How sick must Harold Verster, Naka Droske and the loyal supporters of the Cheetah franchise be of players leaving the union for greener pastures?! The Sharks effectively field a Free State “B-side” every time they don the black and white in any competition!
It’s not a recent occurrence either; think back to Andre Joubert, Henry Honiball, Pieter Muller, and Ollie Le Roux in the early nineties. AJ Venter and Werner Swanepoel followed suit in the latter part of that decade and Bismarck du Plessis, Jannie du Plessis, Ruan Pienaar, Andries Strauss and Meyer Bosman brought it full circle in the new millennium. Granted the younger du Plessis and Pienaar never represented the Cheetahs at senior provincial level, but they were taught the finer “inns and outs” of the game at Grey College in Bloemfontein! You cannot really blame these guys for their decision to depart. The professional nature of the sport determines where their loyalties lie and this matter is compounded by the ever-shortening shelf life of rugby players. You are forced to go where the money is, and let’s face it, you ain’t gonna find it at the foot of Naval Hill!
Schalk Burger’s men fought like warrior poets in a bitterly cold Bloemfontein to dispel any chance of the Cheetahs ending their Super Rugby season on a deserved high. There was hardly any doubt that the men from Cape Town would pull this one through, but the Cheetahs are well known as giant slayers (just ask the boys from Canterbury) and should therefore never be scoffed at.
The precision that was lacking from a Stormers fly-half pivot for the better part of the last six matches was back and his deadly boot made the trip to the Free State as well. Peter Grant stepped up and slotted six penalties and three conversions to take his tally to twenty-four points for the night. He showed no sign of the recurring knee injury that saw him miss out on the Blues, Brumbies, Rebels and Bulls games respectively. The former Maritzburg College pupil was commanding in his presence on attack as well as in defense. He was ably assisted by Juan de Jongh who was assigned the role of distributor as opposed to that of line-breaker. If rumours are to be believed, De Jongh is high on Heyneke Meyer’s Christmas wish list, however, a Super Rugby trophy coming to Cape Town could complicate that transfer considerably.
Having lost all of their 13 games last season, the Lions have now won only one game in their last 24 Super Rugby appearances.
After getting just one win in the first 10 weeks of the competition – which had them hovering in 14th position on the 15-team table – the Cheetahs from Bloemfontein have raced into ninth place on the global standings with the wins over the Brumbies (47-36) and Lions in the last six days.
There are times when your heart has bled for the Lions – when they have been adventurous and lively and skilled, but not this time. They may have ended well but all is not well with Doppies la Grange’s rag-tag lot – pretty mangy Lions for all but the last 15 minutes when the game as a contest was long over.
The combative Cheetahs had no match for the core experience provided for the Blues by front row internationals Keven Mealamu and John Afoa. The pair were constantly running off rucks and hammering away at the close-quarter Cheetahs defence which had stymied many Blues efforts to run the ball during the first 50 minutes of the game. They had to step up after fellow international Tony Woodcock limped off with a calf strain in the first half.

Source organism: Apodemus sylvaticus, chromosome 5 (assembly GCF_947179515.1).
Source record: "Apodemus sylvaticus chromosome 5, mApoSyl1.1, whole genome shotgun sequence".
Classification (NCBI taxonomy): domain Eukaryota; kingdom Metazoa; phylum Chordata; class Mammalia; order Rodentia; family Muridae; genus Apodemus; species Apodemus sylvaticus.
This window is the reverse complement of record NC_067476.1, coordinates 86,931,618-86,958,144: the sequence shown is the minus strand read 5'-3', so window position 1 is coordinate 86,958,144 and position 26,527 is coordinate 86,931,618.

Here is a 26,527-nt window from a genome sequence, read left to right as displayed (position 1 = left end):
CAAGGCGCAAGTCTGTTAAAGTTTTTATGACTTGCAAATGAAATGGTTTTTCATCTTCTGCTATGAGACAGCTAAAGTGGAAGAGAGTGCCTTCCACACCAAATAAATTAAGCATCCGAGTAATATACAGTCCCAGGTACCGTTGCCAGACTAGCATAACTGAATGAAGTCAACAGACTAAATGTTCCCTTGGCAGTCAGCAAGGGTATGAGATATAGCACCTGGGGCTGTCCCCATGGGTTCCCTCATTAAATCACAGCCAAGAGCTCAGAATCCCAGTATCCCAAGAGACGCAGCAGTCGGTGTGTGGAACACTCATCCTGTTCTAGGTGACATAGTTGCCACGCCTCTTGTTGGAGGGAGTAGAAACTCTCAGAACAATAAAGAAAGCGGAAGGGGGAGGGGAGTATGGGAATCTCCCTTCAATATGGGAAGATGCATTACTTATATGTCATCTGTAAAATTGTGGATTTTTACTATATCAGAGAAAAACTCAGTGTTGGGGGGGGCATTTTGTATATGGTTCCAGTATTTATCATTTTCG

They were instrumental in the 56th-minute try for number eight Peter Saili which assured the Blues of the win, typically taking ball into the ruck before flanker Luke Braid was fed into a gap to find replacement Benson Stanley who linked with Saili, who scored in the corner.
There was little to commend the rugby on display but the Cheetahs won’t care an iota about that. They won so for them it was mission accomplished. They weren’t seeking a spectacular performance, they were looking for a win and that’s what they got.
Their in-your-face defence was tight, they kicked their goals and they scored the only two tries of the game.
They brought attitude to their performance – which the Waratahs did not – and earned their win if not through skill, then certainly through courage. They were also cleverer than the home team.
The spectators who made their way to the Sydney Football Stadium will feel hard done by. They deserved better and indeed, those who stayed to the end certainly deserved more continuity and creativity than they were offered. Sadly though, they jeered their team at half-time and when the Waratahs left the field after the final whistle it was to resounding booing.
Vodacom Stormers 42 Crusaders 14
Vodacom Stormers – Tries: Jaque Fourie (2), Sireli Naqelevuki; Conversions: Peter Grant (3); Penalties: Grant (7).
Crusaders – Tries: Daniel Carter, Colin Slade; Conversions: Carter (2).
Vodacom Bulls 27 The Sharks 19
Vodacom Bulls – Tries: Jacques-Louis Potgieter, Gerhard van den Heever; Conversion: Morne Steyn; Penalties: Steyn (5).
The Sharks – Try: Rory Kockott; Conversion: Kockott; Penalties: Andy Goode (4).
Vodacom Cheetahs 36 Blues 32
Vodacom Cheetahs – Tries: Juan Smith, Jongi Nokwe, Bjorn Basson, Phillip van der Merwe, Waltie Vermeulen; Conversions: Naas Olivier (2), Meyer Bosman (2); Penalty: Olivier.
Blues – Tries: Isaia Toeava, Rene Ranger, Alby Mathewson, Anthony Tuitavake; Conversions: Stephen Brett (3); Penalties: Brett (2).
Chiefs 25 Vodacom Cheetahs 25
Chiefs – Tries: Colin Bourke, Hika Elliot, Toby Smith, Dwayne Sweeney, Liam Messam.
Vodacom Cheetahs – Tries: Devon Raubenheimer, WP Nel, Meyer Bosman; Conversions: Naas Olivier (2); Penalties: Olivier (2).
Vodacom Bulls 51 Auto & General Lions 11
Vodacom Bulls – Tries: Gerhard van den Heever (2), Derick Kuün, Morné Steyn, Wynand Olivier, John Mametsa; Conversions: Morné Steyn (3); Penalties: Steyn (5).
Auto & General Lions – Try: Wandile Mjekevu; Penalties: Herkie Kruger (2).